Holmes & Watson – Theatre Review: Arizona Theatre Company, Herberger Theater Center, Phoenix

It begins with a crack of thunder and ends with the haunting, fading strings of a violin. And with that simple description of such a Gothic sounding framework, you’d be forgiven for thinking you’re reading the intro and outro to a Hammer Horror production, the kind that chilled film audiences from the late fifties, into the sixties.

It is, in fact, the opening and close to the new Arizona Theatre Company production of Holmes & Watson, a new mystery adventure from playwright Jeffrey Hatcher, now performing at Herberger Theater Centre until May 28, though the Hammer connection should be understandable; it was, after all, Hammer Films that produced the first color version of The Hound of the Baskervilles in 1959, a film that, today, remains one of the most acclaimed productions in the film company’s history, and at the time, they were good at that sort of thing.

Once seen, the more you think back on ATC’s handsome, dark, and exceedingly gripping final production of its current season, the more you think of film. Hatcher’s Holmes & Watson has a continuing cinematic feel throughout, beginning with a startling 3D projection of a train engine arriving at a station, complete with the hissing of steam that appears to spill out from the stage into the house, an effect that caused a gasp from the opening night audience, followed by applause. But it didn’t stop there. That sense of cinema continued with a back screen projection of a ferry boat ride across a choppy sea, a journey towards a small, rocky island seen in the distance, home to an asylum in stormy Scotland. Indeed, the adventure begins as all the best Hammer films begun, on a dark and stormy night.

If this was a Penny Dreadful, it would be a ruse to lock me up,” declares Dr. Watson (R. Hamilton Wright). The good doctor has arrived on a remote Scottish island that was once the setting of a lighthouse but is now an asylum, complete with a couple of evil looking gargoyles at its entrance for good, creepy measure, though due to worsening weather conditions, Watson is forced to stay the night. His reference to the 19th century publication of sensational and often lurid tales is because his host, the somewhat suspicious Dr. Evans (Philip Goodwin) has insisted Watson hand over his gun. Feeling vulnerable in such an intimidating and potentially dangerous setting, Watson’s light-hearted remark comes not so much from a place of humor but of unsettling nerves. And it makes us nervous and unsettled for him.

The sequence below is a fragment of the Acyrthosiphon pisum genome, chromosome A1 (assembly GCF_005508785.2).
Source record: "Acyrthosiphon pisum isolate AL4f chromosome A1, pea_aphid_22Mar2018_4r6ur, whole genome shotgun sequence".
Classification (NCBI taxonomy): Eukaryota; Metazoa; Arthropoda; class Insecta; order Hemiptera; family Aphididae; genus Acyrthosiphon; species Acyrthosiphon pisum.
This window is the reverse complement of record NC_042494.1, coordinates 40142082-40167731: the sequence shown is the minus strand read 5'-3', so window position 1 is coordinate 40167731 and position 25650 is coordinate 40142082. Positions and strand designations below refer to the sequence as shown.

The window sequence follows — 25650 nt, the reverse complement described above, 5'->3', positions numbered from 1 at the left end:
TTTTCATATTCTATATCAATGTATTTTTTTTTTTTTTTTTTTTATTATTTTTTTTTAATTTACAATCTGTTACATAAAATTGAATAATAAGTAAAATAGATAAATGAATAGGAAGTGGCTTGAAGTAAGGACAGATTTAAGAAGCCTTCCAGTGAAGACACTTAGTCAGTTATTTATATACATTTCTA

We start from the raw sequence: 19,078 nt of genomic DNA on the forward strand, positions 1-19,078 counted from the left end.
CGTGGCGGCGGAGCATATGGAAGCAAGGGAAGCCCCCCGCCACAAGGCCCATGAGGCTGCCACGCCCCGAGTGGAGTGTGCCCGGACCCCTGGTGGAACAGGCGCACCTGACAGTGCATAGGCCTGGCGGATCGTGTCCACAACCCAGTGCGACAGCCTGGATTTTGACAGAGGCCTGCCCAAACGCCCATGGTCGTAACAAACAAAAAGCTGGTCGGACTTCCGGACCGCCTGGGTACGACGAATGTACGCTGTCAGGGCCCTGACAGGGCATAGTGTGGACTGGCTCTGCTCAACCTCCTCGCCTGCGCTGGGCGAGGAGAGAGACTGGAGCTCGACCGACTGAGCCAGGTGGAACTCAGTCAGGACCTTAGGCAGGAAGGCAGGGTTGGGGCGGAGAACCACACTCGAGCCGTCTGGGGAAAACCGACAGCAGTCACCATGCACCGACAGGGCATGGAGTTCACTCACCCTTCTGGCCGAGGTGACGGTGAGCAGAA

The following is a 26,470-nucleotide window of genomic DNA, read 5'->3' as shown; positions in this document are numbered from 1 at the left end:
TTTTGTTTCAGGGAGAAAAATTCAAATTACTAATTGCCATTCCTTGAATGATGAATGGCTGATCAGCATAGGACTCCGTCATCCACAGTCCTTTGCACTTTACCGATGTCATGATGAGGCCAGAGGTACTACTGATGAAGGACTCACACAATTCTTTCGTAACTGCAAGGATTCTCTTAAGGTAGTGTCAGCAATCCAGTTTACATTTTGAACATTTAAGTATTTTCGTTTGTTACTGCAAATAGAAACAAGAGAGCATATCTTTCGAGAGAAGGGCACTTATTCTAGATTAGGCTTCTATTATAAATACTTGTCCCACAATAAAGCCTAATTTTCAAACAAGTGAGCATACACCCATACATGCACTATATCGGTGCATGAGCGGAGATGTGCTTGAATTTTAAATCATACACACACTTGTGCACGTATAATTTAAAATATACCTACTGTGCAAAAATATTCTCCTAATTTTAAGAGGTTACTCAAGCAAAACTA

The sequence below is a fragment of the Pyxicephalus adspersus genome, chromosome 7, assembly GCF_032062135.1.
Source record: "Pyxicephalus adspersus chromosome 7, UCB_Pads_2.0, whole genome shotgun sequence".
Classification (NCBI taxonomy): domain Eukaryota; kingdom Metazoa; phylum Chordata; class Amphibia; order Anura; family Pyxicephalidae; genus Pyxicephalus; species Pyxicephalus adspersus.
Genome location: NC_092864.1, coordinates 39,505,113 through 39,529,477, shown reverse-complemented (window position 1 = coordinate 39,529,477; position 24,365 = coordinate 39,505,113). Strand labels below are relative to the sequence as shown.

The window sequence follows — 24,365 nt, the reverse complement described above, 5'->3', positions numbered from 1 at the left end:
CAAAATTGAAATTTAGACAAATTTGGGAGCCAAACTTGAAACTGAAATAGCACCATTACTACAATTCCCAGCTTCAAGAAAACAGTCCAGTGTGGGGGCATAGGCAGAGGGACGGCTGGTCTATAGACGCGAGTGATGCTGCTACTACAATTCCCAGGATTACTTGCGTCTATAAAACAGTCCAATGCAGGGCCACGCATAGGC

The plot is simple, which is good because other than the setup, the less you know going in, the better your enjoyment. Here’s what’s important. In Sir Arthur Conan Doyle’s 1893 short story, The Adventure of the Final Problem, Sherlock Holmes and his enemy Professor Moriarty grappled together atop of the Reichenbach Falls in Switzerland. They fell to their deaths. At least, that’s what was always believed, but no bodies were ever found. Our new adventure picks up three years later.

Watson is asked to drop everything and journey from London to Scotland’s coast, to an asylum. It seems there are three patients there, all under lock and key, and all insisting they are the famous private detective, Sherlock Holmes. Neither Holmes’ brother, Mycroft, nor his Baker Street landlady, Mrs. Hudson, are available, so it’s up to Watson to journey north alone and identify which one, if any, is the real Sherlock Holmes. And that’s all that can be told.